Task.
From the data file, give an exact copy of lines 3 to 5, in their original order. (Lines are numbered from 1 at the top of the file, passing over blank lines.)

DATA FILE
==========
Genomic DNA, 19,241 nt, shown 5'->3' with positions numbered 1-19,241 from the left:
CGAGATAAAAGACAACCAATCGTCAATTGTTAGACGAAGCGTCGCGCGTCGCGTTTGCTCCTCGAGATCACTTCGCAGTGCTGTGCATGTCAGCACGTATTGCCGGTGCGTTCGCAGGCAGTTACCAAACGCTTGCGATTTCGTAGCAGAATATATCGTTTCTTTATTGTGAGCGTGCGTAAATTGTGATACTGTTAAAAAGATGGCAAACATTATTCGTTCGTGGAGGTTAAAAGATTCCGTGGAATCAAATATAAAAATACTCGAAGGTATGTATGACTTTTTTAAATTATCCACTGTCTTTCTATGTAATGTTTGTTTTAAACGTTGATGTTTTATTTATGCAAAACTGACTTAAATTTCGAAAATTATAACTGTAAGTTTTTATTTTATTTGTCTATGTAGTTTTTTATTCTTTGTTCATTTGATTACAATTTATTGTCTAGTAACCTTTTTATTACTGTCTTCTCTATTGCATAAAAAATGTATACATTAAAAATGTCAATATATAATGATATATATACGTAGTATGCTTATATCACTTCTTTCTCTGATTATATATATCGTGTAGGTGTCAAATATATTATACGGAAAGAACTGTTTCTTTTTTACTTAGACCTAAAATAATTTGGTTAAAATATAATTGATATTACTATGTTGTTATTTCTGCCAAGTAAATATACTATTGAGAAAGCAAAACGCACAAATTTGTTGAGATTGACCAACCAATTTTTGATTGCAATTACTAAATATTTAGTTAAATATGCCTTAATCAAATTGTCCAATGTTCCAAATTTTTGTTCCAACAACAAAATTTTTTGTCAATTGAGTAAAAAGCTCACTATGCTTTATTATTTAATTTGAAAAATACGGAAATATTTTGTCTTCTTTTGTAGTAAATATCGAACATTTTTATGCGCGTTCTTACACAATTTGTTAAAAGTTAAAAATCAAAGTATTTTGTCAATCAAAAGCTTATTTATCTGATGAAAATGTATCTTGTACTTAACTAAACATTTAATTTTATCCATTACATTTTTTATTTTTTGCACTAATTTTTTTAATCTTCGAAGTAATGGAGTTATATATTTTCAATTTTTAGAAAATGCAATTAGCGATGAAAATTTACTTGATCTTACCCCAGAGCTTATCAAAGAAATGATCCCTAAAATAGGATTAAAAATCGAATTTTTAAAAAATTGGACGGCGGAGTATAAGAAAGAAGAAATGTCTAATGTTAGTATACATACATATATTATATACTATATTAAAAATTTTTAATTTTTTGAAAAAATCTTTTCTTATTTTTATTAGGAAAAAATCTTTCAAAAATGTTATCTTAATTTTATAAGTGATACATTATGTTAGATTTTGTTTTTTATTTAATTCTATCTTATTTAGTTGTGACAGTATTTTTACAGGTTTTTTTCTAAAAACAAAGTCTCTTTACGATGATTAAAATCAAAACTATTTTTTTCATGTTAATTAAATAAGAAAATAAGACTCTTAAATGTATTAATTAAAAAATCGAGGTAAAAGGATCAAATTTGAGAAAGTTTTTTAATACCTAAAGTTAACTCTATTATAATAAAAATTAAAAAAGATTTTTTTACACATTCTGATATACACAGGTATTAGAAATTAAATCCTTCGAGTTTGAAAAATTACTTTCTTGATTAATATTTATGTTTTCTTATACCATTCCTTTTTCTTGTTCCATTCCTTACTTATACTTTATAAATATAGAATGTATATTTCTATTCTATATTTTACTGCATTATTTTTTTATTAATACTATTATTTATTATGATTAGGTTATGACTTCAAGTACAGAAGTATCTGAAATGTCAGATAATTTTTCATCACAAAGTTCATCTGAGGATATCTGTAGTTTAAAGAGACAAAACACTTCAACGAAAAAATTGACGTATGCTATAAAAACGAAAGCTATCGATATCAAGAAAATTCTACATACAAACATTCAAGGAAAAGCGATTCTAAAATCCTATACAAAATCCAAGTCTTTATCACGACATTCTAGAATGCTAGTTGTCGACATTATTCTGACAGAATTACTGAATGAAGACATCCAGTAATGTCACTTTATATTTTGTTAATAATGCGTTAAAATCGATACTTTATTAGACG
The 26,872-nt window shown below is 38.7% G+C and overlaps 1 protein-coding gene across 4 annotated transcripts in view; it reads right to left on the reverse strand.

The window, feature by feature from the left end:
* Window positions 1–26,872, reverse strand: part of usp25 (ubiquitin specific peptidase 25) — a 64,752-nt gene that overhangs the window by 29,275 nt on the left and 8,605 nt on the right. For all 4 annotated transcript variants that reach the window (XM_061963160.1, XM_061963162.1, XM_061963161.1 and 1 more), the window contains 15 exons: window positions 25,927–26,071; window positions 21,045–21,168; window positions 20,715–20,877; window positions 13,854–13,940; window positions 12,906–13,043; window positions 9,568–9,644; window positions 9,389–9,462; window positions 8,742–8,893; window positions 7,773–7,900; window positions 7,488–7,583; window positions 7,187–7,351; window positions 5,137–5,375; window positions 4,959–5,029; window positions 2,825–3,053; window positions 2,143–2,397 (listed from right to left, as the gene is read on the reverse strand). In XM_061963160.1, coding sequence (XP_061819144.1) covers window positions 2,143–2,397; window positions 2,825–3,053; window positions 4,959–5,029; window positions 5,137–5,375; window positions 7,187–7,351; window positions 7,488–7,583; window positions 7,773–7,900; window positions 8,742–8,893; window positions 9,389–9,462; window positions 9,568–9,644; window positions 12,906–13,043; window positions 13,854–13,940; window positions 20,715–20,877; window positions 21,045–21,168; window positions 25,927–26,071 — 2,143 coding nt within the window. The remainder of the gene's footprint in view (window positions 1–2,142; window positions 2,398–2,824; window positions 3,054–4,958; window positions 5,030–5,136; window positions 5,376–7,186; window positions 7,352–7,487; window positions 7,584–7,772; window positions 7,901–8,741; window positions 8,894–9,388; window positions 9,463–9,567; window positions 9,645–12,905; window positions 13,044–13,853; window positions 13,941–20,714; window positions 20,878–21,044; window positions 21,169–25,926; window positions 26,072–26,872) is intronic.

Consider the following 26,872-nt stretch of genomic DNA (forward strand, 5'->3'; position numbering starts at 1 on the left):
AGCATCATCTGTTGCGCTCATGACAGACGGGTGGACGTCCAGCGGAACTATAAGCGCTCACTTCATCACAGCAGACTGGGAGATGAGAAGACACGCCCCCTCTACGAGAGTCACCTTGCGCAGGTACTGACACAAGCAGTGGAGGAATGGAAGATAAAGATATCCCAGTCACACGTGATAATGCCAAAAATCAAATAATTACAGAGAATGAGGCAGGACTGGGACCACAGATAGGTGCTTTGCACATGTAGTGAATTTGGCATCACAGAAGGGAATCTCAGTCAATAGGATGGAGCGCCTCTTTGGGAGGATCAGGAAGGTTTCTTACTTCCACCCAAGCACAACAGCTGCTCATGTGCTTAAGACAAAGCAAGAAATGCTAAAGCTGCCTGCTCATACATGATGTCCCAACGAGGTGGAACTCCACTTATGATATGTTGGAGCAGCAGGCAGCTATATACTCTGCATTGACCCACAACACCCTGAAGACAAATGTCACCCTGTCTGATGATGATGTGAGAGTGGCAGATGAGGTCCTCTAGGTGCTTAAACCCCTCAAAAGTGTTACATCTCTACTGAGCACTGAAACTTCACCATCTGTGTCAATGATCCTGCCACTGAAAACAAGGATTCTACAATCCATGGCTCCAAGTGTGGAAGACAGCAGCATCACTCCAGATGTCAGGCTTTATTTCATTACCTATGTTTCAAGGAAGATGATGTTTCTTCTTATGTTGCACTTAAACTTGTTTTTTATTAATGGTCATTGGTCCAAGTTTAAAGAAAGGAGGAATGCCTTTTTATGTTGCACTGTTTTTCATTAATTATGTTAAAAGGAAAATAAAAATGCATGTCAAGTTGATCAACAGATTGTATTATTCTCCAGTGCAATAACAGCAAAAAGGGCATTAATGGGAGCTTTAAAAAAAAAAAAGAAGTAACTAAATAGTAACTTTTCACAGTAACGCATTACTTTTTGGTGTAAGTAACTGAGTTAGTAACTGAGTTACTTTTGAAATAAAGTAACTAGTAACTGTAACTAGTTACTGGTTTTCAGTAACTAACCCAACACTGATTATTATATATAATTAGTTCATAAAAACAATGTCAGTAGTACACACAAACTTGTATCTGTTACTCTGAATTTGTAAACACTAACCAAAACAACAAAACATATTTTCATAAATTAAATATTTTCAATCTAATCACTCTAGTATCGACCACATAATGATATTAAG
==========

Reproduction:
The 26,872-nt window shown below is 38.7% G+C and overlaps 1 protein-coding gene across 4 annotated transcripts in view; it reads right to left on the reverse strand.

The window, feature by feature from the left end:
* Window positions 1–26,872, reverse strand: part of usp25 (ubiquitin specific peptidase 25) — a 64,752-nt gene that overhangs the window by 29,275 nt on the left and 8,605 nt on the right. For all 4 annotated transcript variants that reach the window (XM_061963160.1, XM_061963162.1, XM_061963161.1 and 1 more), the window contains 15 exons: window positions 25,927–26,071; window positions 21,045–21,168; window positions 20,715–20,877; window positions 13,854–13,940; window positions 12,906–13,043; window positions 9,568–9,644; window positions 9,389–9,462; window positions 8,742–8,893; window positions 7,773–7,900; window positions 7,488–7,583; window positions 7,187–7,351; window positions 5,137–5,375; window positions 4,959–5,029; window positions 2,825–3,053; window positions 2,143–2,397 (listed from right to left, as the gene is read on the reverse strand). In XM_061963160.1, coding sequence (XP_061819144.1) covers window positions 2,143–2,397; window positions 2,825–3,053; window positions 4,959–5,029; window positions 5,137–5,375; window positions 7,187–7,351; window positions 7,488–7,583; window positions 7,773–7,900; window positions 8,742–8,893; window positions 9,389–9,462; window positions 9,568–9,644; window positions 12,906–13,043; window positions 13,854–13,940; window positions 20,715–20,877; window positions 21,045–21,168; window positions 25,927–26,071 — 2,143 coding nt within the window. The remainder of the gene's footprint in view (window positions 1–2,142; window positions 2,398–2,824; window positions 3,054–4,958; window positions 5,030–5,136; window positions 5,376–7,186; window positions 7,352–7,487; window positions 7,584–7,772; window positions 7,901–8,741; window positions 8,894–9,388; window positions 9,463–9,567; window positions 9,645–12,905; window positions 13,044–13,853; window positions 13,941–20,714; window positions 20,878–21,044; window positions 21,169–25,926; window positions 26,072–26,872) is intronic.